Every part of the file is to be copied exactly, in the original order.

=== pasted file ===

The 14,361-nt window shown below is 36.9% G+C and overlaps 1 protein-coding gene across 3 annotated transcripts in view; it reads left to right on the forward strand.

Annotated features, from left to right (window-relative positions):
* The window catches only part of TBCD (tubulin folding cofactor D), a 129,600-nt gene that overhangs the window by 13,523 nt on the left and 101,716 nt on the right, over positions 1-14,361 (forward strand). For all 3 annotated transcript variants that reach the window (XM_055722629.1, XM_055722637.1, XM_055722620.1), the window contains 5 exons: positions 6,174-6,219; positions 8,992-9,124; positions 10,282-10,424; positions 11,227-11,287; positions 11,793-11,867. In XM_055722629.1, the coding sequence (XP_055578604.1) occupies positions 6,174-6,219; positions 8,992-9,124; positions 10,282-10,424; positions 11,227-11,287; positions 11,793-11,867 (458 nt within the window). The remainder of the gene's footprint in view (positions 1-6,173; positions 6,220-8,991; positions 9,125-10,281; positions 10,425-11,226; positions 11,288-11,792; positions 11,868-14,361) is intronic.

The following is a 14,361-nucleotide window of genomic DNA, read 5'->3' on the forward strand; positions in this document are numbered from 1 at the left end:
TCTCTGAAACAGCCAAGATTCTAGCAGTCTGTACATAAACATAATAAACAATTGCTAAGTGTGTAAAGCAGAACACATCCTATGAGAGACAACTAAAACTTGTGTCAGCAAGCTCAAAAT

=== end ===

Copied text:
The 14,361-nt window shown below is 36.9% G+C and overlaps 1 protein-coding gene across 3 annotated transcripts in view; it reads left to right on the forward strand.

Annotated features, from left to right (window-relative positions):
* The window catches only part of TBCD (tubulin folding cofactor D), a 129,600-nt gene that overhangs the window by 13,523 nt on the left and 101,716 nt on the right, over positions 1-14,361 (forward strand). For all 3 annotated transcript variants that reach the window (XM_055722629.1, XM_055722637.1, XM_055722620.1), the window contains 5 exons: positions 6,174-6,219; positions 8,992-9,124; positions 10,282-10,424; positions 11,227-11,287; positions 11,793-11,867. In XM_055722629.1, the coding sequence (XP_055578604.1) occupies positions 6,174-6,219; positions 8,992-9,124; positions 10,282-10,424; positions 11,227-11,287; positions 11,793-11,867 (458 nt within the window). The remainder of the gene's footprint in view (positions 1-6,173; positions 6,220-8,991; positions 9,125-10,281; positions 10,425-11,226; positions 11,288-11,792; positions 11,868-14,361) is intronic.

The following is a 14,361-nucleotide window of genomic DNA, read 5'->3' on the forward strand; positions in this document are numbered from 1 at the left end:
TCTCTGAAACAGCCAAGATTCTAGCAGTCTGTACATAAACATAATAAACAATTGCTAAGTGTGTAAAGCAGAACACATCCTATGAGAGACAACTAAAACTTGTGTCAGCAAGCTCAAAAT